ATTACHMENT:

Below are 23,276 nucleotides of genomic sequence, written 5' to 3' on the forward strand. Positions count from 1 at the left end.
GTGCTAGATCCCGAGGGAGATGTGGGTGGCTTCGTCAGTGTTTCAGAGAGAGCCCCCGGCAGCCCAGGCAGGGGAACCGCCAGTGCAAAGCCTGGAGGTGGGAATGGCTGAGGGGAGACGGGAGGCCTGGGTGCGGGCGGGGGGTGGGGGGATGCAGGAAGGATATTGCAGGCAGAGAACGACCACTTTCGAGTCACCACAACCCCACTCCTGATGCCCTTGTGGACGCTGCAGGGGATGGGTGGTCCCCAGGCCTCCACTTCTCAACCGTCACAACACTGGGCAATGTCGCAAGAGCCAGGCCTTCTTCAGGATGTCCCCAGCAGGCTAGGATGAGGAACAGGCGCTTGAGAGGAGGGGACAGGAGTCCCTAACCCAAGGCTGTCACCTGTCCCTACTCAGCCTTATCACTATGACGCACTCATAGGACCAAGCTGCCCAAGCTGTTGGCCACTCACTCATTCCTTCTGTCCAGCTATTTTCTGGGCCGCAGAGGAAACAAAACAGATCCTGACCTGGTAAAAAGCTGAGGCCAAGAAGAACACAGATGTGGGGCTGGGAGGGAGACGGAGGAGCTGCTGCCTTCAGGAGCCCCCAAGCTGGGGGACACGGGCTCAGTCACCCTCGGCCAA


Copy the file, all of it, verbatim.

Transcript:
Below are 23,276 nucleotides of genomic sequence, written 5' to 3' on the forward strand. Positions count from 1 at the left end.
GTGCTAGATCCCGAGGGAGATGTGGGTGGCTTCGTCAGTGTTTCAGAGAGAGCCCCCGGCAGCCCAGGCAGGGGAACCGCCAGTGCAAAGCCTGGAGGTGGGAATGGCTGAGGGGAGACGGGAGGCCTGGGTGCGGGCGGGGGGTGGGGGGATGCAGGAAGGATATTGCAGGCAGAGAACGACCACTTTCGAGTCACCACAACCCCACTCCTGATGCCCTTGTGGACGCTGCAGGGGATGGGTGGTCCCCAGGCCTCCACTTCTCAACCGTCACAACACTGGGCAATGTCGCAAGAGCCAGGCCTTCTTCAGGATGTCCCCAGCAGGCTAGGATGAGGAACAGGCGCTTGAGAGGAGGGGACAGGAGTCCCTAACCCAAGGCTGTCACCTGTCCCTACTCAGCCTTATCACTATGACGCACTCATAGGACCAAGCTGCCCAAGCTGTTGGCCACTCACTCATTCCTTCTGTCCAGCTATTTTCTGGGCCGCAGAGGAAACAAAACAGATCCTGACCTGGTAAAAAGCTGAGGCCAAGAAGAACACAGATGTGGGGCTGGGAGGGAGACGGAGGAGCTGCTGCCTTCAGGAGCCCCCAAGCTGGGGGACACGGGCTCAGTCACCCTCGGCCAA